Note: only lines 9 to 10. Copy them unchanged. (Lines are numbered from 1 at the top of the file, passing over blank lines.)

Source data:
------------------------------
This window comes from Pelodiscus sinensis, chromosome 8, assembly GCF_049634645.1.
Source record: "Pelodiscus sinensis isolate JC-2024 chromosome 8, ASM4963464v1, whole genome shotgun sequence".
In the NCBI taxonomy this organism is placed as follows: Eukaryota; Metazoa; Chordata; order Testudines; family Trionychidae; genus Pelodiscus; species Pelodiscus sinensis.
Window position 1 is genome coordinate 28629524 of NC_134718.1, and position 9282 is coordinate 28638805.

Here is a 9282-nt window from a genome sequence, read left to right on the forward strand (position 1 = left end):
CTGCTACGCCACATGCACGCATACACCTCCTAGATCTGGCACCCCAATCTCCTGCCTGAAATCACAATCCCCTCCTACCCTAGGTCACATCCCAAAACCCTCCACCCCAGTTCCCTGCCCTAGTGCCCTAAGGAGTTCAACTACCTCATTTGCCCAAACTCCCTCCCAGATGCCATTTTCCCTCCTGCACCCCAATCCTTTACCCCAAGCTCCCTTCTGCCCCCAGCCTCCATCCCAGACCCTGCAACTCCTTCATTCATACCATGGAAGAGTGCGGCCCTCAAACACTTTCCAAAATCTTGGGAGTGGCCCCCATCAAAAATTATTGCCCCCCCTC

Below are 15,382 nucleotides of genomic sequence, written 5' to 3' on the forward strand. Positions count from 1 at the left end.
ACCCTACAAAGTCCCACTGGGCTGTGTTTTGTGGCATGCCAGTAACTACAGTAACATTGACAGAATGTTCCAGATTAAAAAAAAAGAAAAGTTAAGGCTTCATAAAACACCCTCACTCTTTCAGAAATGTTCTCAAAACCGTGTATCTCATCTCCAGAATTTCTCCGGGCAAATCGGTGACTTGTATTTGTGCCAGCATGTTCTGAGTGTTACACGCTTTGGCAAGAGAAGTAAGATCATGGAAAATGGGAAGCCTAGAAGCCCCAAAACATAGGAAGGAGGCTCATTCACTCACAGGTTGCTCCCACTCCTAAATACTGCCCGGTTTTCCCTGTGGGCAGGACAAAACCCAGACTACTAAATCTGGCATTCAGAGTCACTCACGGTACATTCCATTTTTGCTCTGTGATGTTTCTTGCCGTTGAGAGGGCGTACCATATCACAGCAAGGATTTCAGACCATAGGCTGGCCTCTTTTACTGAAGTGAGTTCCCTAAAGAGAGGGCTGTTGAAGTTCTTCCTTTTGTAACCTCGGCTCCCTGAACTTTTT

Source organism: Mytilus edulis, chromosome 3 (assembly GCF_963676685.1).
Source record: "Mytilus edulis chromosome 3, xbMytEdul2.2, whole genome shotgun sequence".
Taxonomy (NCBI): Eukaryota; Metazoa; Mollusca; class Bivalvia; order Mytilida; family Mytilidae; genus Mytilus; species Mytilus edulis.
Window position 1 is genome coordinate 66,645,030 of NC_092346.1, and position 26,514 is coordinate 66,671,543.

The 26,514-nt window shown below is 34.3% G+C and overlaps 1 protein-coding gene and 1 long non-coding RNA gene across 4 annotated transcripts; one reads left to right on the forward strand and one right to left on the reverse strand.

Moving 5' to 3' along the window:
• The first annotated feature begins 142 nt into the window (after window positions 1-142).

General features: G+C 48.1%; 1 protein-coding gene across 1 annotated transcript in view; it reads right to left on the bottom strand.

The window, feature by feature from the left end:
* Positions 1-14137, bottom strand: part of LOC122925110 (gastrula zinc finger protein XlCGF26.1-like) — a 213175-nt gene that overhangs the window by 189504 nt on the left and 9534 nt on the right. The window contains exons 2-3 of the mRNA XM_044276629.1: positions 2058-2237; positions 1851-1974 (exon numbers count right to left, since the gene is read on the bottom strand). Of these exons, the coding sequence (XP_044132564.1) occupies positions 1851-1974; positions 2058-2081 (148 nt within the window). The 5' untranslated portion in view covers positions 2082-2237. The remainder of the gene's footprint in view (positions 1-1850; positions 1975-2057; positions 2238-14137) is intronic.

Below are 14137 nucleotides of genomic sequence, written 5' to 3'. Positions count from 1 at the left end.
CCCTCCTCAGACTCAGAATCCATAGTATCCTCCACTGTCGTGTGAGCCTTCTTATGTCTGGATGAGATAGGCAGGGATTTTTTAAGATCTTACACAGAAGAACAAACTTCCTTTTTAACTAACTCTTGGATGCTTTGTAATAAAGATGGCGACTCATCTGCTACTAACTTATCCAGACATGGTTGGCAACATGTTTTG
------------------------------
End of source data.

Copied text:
Source organism: Mytilus edulis, chromosome 3 (assembly GCF_963676685.1).
Source record: "Mytilus edulis chromosome 3, xbMytEdul2.2, whole genome shotgun sequence".